I've also thought that animal as a noun arose as a "nounification" from the adjective animal (of anima), but I'm not sure this is etymologically correct.
I think of bad as being, well, the opposite of good (at least for this discussion). I tend to think of poor as meaning something more like ill-suited or prehaps lacking. I would suggest that even when they are synonyms, poor's meaning of "low quality" stems metaphorically from the notion that, that which is poor is somehow lacking something.
You know Will, I was just about to click "report abuse", just like I did for the designer fasion spam a few posts up. But, after seeing your funny quotes from the site, I thought, better to leave it there for everyone's amusement:)
Boy, I hope I don't regret this, but let me weigh in as well. D. A. Wood, I think you missed Warsaw Will's point. The simple past tense is used to describe general truths, ongoing states or repetitive actions. It is not used for things that are happening "right now". This is equally true in North America, the USA, and the UK.
If you want to express actions that are actually taking place, you would use the present progressive.
Consider: "Does the moon orbit the earth? It does so, and it is doing so right now"
"It does so" (simple present) means that it is a general truth that the moon orbits the earth. The occurrence is ongoing; it has in the past and will likely continue in the foreseeable future.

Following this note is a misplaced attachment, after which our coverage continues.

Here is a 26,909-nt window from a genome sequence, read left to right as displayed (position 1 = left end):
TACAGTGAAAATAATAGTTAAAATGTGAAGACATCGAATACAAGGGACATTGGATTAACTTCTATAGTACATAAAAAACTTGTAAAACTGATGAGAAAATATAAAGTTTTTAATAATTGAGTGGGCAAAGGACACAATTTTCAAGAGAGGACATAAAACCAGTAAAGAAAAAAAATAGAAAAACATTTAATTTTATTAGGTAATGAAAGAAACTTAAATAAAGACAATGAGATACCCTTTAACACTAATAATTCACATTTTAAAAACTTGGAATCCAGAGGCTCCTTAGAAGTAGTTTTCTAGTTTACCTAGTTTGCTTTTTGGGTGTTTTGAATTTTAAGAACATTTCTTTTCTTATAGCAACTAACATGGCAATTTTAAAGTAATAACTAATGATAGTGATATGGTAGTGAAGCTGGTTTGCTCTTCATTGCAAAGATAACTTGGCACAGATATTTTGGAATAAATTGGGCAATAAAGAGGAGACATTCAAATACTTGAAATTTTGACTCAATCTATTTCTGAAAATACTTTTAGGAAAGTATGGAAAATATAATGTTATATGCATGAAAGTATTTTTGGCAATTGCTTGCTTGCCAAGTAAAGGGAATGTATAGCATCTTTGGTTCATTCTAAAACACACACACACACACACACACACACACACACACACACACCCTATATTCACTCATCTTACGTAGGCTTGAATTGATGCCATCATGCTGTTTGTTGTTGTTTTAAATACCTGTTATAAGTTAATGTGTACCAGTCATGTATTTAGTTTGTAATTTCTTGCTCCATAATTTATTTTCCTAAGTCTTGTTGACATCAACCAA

"It is doing so right now" (present progressive) means that at this very moment, the moon is orbiting the earth , regardless of what it did yesterday or will do tomorrow.
"It does so right now", while it doesn't sound particularly bad, would technically be a non sequitur.
Compare this to, say: "Do you like to jog? Why yes, I jog. In fact, I'm jogging right now!"
"I jog" means I habitually jog, likely on a regular basis. "I am jogging right now" means that I'm jogging at this very minute, while I'm talking to you, say, on my cell phone.
No one would normally say "I jog right now" to mean that they were actually jogging at this very minute. The only reason someone would say "I jog right now" is if they meant to convey that they jog on a regular basis, but only recently started, as in "I jog right now, but last year I did Pilates all the time."
When people are describing stuff they're actually, actively, currently doing in the Here and Now, they say "I"m going shopping. I'm eating now. I'm trying to finish. I'm doing my homework." They do not say "I go shopping. I eat. I try to finish. I do my homework." Not in North America. Not in the UK. Not anywhere.